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Thursday, July 24, 2014

European friendlies show how far behind MLS still is

Photo credit: Daily Mail
USA almost beat mighty Ronaldo and his star-studded Portugal at the World Cup. You wouldn't know it based on the performance of America's soccer league in summer friendlies versus the best teams from Europe. 

The results are atrocious. Seven goals by Manchester United, zero by the "flagship" LA Galaxy. Toronto is unable to defeat Tottenham, and Dallas loses to Aston Villa. The one lone bright sport was a tie for Columbus versus Crystal Palaca.

Sure, Omar Gonzalez wasn't playing and the Galaxy are deep in mid season and struggling to stay in the playoff zone, so players' focus is elsewhere. But it doesn't excuse such a lopsided loss. Or does it?

MLS is still lacking that extra push: winning internationally in the modern, post-Beckham, designated player era. RSL was close in 2011. Close. That's all. After that it has been all Mexico over and over again. Is it the league schedule? Clearly that won't change. Is it competition and player development? Maybe.

Let's not be too hasty in pointing fingers before the international friendlies are all done. Maybe the MLS All-Stars can pull it off or maybe they'll go down in flames like so many other All-Stars teams. There is still a gap in talent at the most basic formative level, Klinsmann made that clear. What is also clear is that US Soccer and MLS are both trying to address that with home-grown players, the reserve league and even interesting moves like the Galaxy II. But we deserve a league that is not pushed over all the time on the international stage.

Sunday, July 13, 2014

Four stars: Germany wins the best World Cup in the modern era

Photo: FIFA

Germany won the World Cup today with a score line that did justice to the teams and the tournament they played. Germany was dominant throughout Brazil 2014, including the most humiliating defeat of a football Titan ever recorded. Seven goals against Brazil, the host nation. Argentina were uncharacteristically defensive but had brilliant moments through Lionel Messi.

Argentina put up a fight and, at times, controlled the game and could have won the Cup if the ball had rolled the right direction. Messi was masterful when he was unmarked, a shadow of himself when three defenders were upon him. But he still got them to the final, and for that he deserved the Golden Ball.

Mario Gotze scored and saved us from the randomness and cruelty of penalty kicks. It was the one play where Argentina's defenders were out of position, and the German machine pounced and delivered.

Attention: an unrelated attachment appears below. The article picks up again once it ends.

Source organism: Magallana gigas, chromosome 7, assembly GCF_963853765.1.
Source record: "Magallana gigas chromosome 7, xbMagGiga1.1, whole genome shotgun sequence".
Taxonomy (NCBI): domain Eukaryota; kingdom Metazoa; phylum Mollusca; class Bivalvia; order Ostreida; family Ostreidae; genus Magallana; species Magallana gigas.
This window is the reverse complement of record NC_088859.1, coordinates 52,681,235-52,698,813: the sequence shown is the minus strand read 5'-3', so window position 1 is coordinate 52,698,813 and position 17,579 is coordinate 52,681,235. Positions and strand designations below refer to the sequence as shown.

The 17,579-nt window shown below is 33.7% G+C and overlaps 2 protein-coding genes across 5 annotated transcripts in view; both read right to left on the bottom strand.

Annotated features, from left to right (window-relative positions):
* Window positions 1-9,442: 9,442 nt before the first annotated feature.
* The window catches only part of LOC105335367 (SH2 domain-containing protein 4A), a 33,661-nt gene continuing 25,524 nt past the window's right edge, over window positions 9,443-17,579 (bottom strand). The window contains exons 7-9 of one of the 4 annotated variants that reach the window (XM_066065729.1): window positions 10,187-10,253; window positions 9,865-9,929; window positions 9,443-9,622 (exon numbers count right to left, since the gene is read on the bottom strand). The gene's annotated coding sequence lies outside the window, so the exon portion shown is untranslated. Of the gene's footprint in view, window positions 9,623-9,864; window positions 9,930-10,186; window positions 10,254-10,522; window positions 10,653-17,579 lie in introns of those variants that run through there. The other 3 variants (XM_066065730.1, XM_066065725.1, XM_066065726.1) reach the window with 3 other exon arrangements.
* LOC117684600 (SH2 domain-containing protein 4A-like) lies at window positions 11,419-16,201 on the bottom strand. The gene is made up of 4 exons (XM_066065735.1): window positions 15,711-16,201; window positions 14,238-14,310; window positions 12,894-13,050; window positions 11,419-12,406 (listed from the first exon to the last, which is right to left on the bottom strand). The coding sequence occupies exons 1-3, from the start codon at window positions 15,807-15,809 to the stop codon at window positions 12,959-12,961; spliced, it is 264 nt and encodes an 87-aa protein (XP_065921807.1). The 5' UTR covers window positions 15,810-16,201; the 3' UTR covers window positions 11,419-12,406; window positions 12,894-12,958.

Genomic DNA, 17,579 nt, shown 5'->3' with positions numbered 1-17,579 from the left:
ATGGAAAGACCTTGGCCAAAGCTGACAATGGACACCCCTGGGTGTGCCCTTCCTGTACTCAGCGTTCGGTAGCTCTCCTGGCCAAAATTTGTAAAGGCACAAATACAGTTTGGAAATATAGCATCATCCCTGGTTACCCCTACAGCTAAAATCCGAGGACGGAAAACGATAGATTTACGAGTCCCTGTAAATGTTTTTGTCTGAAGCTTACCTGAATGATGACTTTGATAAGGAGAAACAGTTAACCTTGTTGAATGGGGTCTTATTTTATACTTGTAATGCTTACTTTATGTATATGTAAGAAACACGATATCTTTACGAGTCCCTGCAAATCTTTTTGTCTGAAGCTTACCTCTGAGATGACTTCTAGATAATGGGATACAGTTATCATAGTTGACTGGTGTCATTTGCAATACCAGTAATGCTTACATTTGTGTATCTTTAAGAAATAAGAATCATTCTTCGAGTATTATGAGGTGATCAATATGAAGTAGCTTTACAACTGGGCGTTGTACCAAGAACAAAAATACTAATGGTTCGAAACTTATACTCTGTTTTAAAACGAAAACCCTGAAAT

We say goodbye to the best World Cup in generations. We salute the dreamers in Costa Rica, Algeria, Colombia. We will remember the fighters in Chile, Mexico, USA, Greece. We wish redemption for the fallen in Spain, Italy, England, Brazil, Portugal and Ghana.

We loved so many moments in this World Cup. From Robin Van Persie's amazing header, to the wonders of James Rodriguez, to the record-breaking number of saves by Tim Howard. There were more goals in the group stage than any other tournament since the number of competing teams went from 24 to 32. There was penalty kick drama, again, and favorites went home and tears flowed in excitement and despair.

There was a bite to the game, pun intended. From Luis Suarez's indiscretions to Arjen Robben's simulation versus Mexico. There were injuries too, like Altidore's early in the first game against Ghana and Neymar's unfortunate departure in the quarterfinal versus Colombia.

We cheered today perhaps for the game alone, perhaps for our favorite team. We forgot a nation's transgressions of the past, fallacies of the present, uncertainties of their future. But, for two and a half hours today, one billion people sat together in their homes, stood clapping at their watch parties, put down their weapons of war, and enjoyed the beautiful game. 

The World Cup is a time machine. Brazil 2014 is now a World Cup of memories that will forever latch onto our psyche. Be it Brazil's fall from grace or Julian Green's goal. But it also gives us glimpses of the future through the magic of James, the speed of Yedlin, the wonders of Neymar and the vision of Gotze.

Today is also the start of Russia 2018. When each of our teams went home, be it at the end of qualifying or the moment of elimination, plans were set in motion for the next cycle. The World Cup is the engine of the sport that drives the passions of billions.

Saturday, July 12, 2014

Dream final: Muller, Messi and the history of Argentina-Germany

Photo: worldsoccertalk.com

Wednesday's semifinal game was a only the fifth time that penalty kicks were used to determine a World Cup finalist. Argentina won via Romero and set up a classic finish. For some of us this is a dream final. Argentina versus Germany. Opposing styles, management, flavor. 

Let me tell you a story now. Two stories, really. In the summer of 1986 I was only a small boy and soccer was something for grownups to watch and something to do during recess. Ecuador, my home at the time, had yet to qualify for its first World Cup and the US Men's National Team was only a memory of 1950.

I was enrolled in a German school for my elementary and the thought of cheering for West Germany was just . . . normal. So when I heard that they would be in the final I found myself to be the only one in the room cheering for the Germans. Everyone else was siding with Argentina and someone named Maradona.

The Argentinians jumped ahead by 2-0 before the Germans came back to tie the game 2-2. I still remember the name Karl Heinz Rummenigge being uttered over and over again. It wasn't until late in the second half that Argentina scored the winner, with Schumacher looking defeated on the ground as Jorge Burruchaga put the ball in the back of the net. Argentina won Mexico 86, but the final would repeat itself in 1990.